Communicative processes All the processes of language production serve communication, but certain activities tailor messages and utterances to the needs of particular listeners at particular places and times. The tailoring requirements are legion. They range from such patent demands as choosing language (English? Spanish?) and gauging loudness (whisper? shout?) to the need to infer what the listener is likely to be thinking or capable of readily recollecting. These are aspects of PRAGMATICS (cf. PSYCHOLINGUISTICS). A common shortcoming of speakers is presuming too much, failing to anticipate the myriad misconstruals to which any given utterance or expression is vulnerable. The source of this presumptuousness is transparent: Speakers know what they intend. For them, there is no ambiguity in the message.

The direct apprehension of the message sets speakers apart from their listeners, for whom ambiguity is rife. In this crucial respect, language production has little in common with language comprehension. In other respects, however, successful communication demands that production and comprehension share certain competencies. They must somehow draw on the same linguistic knowledge, because we speak as well as understand our native languages.

The cognitive processing systems responsible for comprehension and production may nonetheless be distinct. Research on language disorders suggests a degree of independence between them, because people with disorders of production can display near-normal comprehension abilities, and vice versa (Caramazza 1997). At a minimum, the flow of information must differ, leading from meaning to sound in production and from sound to meaning in comprehension.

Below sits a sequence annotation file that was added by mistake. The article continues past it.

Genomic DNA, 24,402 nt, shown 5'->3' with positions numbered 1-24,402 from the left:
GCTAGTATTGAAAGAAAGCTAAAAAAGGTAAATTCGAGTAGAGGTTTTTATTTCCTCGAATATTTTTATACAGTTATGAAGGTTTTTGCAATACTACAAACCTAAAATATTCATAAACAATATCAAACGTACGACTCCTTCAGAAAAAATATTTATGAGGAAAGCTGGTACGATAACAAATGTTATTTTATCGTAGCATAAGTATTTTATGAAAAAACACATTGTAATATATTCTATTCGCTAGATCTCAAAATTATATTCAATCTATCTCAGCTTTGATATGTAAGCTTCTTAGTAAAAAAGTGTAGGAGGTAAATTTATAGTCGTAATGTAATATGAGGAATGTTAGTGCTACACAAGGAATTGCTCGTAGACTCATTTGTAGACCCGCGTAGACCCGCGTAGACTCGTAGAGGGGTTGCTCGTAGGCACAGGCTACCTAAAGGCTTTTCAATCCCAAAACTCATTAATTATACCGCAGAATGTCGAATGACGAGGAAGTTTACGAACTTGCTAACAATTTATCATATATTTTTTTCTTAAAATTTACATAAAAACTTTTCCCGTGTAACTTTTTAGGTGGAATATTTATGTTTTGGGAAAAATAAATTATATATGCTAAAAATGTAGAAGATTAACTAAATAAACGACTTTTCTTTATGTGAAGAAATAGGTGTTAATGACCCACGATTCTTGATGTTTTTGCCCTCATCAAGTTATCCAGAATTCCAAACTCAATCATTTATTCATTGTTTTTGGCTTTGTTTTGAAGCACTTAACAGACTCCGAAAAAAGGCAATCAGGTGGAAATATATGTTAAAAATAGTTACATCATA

This simple truth about information flow camouflages the deep questions that are at stake in current debates about the isolability and independence of the several cognitive and linguistic components of production. The questions are a piece of the overarching debate about modularity, to do with whether language and its parts are in essence the same as other forms of cognition and more broadly, whether all types of knowledge are in essence the same in acquisition and use. Accordingly, answers to the important questions about language production bear on our understanding of fundamental relationships between LANGUAGE AND THOUGHT, between free will and free speech, and between natural and artificial intelligence.

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Additional links

-- Kathryn Bock


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Bock, J. K., J. Nicol, and J. C. Cutting. (Forthcoming). The ties that bind: Creating number agreement in speech. Journal of Memory and Language.